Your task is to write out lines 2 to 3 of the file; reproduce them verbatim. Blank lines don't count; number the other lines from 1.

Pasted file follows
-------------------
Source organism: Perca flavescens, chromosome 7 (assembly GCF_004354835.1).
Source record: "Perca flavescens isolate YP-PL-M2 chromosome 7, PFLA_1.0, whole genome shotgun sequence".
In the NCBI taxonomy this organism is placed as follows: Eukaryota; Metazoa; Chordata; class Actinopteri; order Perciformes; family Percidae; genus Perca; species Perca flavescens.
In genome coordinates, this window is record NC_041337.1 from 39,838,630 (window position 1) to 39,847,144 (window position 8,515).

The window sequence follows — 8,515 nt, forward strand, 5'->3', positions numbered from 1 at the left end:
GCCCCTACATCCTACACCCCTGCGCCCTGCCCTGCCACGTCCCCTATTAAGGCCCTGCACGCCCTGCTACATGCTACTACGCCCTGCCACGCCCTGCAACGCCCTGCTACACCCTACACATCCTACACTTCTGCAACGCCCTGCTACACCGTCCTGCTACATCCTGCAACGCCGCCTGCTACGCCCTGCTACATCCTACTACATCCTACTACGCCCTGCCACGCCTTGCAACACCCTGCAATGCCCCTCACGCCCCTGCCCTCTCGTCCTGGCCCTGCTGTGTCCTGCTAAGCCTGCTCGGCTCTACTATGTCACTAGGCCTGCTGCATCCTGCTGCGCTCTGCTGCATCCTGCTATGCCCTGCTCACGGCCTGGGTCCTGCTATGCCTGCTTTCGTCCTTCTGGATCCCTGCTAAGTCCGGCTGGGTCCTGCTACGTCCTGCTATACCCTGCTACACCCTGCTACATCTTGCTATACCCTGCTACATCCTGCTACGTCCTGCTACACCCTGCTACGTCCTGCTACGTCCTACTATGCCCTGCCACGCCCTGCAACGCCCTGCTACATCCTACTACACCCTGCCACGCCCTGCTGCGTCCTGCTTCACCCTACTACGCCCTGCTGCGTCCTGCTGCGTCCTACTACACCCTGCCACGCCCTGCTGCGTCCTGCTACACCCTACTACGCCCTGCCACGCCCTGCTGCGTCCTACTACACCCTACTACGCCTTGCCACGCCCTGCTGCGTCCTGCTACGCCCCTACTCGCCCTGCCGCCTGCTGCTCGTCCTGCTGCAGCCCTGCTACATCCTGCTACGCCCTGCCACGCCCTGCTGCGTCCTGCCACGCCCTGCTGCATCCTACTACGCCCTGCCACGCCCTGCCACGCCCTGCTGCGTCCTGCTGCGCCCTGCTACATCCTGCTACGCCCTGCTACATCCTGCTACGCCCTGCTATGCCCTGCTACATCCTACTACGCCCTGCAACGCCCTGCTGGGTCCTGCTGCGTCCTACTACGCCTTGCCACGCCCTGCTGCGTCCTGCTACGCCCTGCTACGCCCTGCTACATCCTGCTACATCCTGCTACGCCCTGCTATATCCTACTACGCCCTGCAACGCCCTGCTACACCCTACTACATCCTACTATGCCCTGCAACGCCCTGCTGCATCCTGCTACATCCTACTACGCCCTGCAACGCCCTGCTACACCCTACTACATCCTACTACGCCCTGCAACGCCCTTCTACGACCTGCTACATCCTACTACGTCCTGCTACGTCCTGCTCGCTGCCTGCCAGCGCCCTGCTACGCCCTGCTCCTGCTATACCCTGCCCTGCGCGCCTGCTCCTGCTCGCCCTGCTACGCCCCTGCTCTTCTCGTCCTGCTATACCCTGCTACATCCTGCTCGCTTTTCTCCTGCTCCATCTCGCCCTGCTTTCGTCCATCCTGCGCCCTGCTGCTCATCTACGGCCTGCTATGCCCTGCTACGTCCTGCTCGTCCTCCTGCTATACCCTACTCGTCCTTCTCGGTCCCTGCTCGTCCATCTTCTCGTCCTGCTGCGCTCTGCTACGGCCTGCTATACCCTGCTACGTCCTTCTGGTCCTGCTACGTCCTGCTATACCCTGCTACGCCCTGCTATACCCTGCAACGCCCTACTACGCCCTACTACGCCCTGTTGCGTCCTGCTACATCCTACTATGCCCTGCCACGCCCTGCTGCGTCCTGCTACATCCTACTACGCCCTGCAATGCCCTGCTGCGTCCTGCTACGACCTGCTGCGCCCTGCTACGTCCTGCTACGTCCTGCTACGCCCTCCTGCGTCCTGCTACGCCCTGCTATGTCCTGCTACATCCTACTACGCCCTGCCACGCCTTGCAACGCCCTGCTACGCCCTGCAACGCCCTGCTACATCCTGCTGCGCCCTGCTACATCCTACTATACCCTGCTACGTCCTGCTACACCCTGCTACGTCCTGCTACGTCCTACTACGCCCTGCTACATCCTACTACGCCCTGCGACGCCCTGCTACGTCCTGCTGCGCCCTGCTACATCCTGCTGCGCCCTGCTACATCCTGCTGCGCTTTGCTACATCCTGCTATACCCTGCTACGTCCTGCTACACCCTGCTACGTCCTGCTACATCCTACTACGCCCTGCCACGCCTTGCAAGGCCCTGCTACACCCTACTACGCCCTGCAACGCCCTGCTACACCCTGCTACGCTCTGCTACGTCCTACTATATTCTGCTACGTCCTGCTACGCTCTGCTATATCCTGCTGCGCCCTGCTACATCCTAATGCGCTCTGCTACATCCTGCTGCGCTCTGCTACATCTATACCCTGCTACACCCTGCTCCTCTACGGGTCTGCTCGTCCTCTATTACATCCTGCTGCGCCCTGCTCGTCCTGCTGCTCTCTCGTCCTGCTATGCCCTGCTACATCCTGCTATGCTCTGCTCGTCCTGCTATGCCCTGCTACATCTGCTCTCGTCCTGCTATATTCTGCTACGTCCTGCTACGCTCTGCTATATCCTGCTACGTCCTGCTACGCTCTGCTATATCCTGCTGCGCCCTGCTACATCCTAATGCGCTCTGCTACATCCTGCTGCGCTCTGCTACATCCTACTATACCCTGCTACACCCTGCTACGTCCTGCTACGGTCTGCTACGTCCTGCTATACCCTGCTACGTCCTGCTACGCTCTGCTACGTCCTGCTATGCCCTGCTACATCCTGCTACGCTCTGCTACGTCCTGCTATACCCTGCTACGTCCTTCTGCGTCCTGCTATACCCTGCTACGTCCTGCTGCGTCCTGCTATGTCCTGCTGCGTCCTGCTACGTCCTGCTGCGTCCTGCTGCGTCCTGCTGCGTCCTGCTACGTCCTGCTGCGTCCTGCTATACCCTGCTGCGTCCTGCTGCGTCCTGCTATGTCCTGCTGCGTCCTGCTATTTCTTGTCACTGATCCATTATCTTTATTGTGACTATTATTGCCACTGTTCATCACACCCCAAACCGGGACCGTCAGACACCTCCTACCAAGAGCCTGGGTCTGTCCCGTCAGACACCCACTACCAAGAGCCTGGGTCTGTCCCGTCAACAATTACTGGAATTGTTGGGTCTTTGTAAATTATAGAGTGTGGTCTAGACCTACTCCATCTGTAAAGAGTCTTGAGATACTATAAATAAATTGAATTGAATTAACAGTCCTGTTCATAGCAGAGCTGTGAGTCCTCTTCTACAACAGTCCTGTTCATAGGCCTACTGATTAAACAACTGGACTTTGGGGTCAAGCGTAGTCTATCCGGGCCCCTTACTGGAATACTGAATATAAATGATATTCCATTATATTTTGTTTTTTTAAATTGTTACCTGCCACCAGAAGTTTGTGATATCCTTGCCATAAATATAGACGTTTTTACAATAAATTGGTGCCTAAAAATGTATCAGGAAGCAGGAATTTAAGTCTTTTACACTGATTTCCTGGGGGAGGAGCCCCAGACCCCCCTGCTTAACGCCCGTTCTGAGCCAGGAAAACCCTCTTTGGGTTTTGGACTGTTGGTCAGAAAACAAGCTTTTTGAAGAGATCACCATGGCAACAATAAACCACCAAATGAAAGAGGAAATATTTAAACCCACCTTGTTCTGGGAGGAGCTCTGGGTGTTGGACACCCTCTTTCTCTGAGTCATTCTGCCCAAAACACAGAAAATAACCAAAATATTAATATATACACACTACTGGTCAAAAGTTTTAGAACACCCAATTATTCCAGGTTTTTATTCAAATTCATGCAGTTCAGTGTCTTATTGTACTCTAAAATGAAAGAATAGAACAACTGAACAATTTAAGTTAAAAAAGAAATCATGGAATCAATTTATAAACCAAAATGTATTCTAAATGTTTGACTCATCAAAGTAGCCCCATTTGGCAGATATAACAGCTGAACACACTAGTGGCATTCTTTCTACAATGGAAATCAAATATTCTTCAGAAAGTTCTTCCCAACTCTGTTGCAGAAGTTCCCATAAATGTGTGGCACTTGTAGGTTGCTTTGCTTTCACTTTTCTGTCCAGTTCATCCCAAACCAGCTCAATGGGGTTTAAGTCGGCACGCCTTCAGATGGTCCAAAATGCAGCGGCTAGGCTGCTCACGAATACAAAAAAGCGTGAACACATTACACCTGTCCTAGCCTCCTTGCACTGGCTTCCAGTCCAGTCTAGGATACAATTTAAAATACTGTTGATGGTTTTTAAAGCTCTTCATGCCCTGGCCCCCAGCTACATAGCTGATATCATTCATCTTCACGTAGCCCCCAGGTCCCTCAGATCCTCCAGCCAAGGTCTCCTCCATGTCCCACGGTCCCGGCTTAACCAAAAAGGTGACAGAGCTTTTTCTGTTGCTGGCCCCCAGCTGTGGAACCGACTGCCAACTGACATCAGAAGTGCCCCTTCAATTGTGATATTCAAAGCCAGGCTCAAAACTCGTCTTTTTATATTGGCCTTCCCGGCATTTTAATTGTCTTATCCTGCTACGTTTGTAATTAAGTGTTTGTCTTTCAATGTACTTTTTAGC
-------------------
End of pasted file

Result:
Source record: "Perca flavescens isolate YP-PL-M2 chromosome 7, PFLA_1.0, whole genome shotgun sequence".
In the NCBI taxonomy this organism is placed as follows: Eukaryota; Metazoa; Chordata; class Actinopteri; order Perciformes; family Percidae; genus Perca; species Perca flavescens.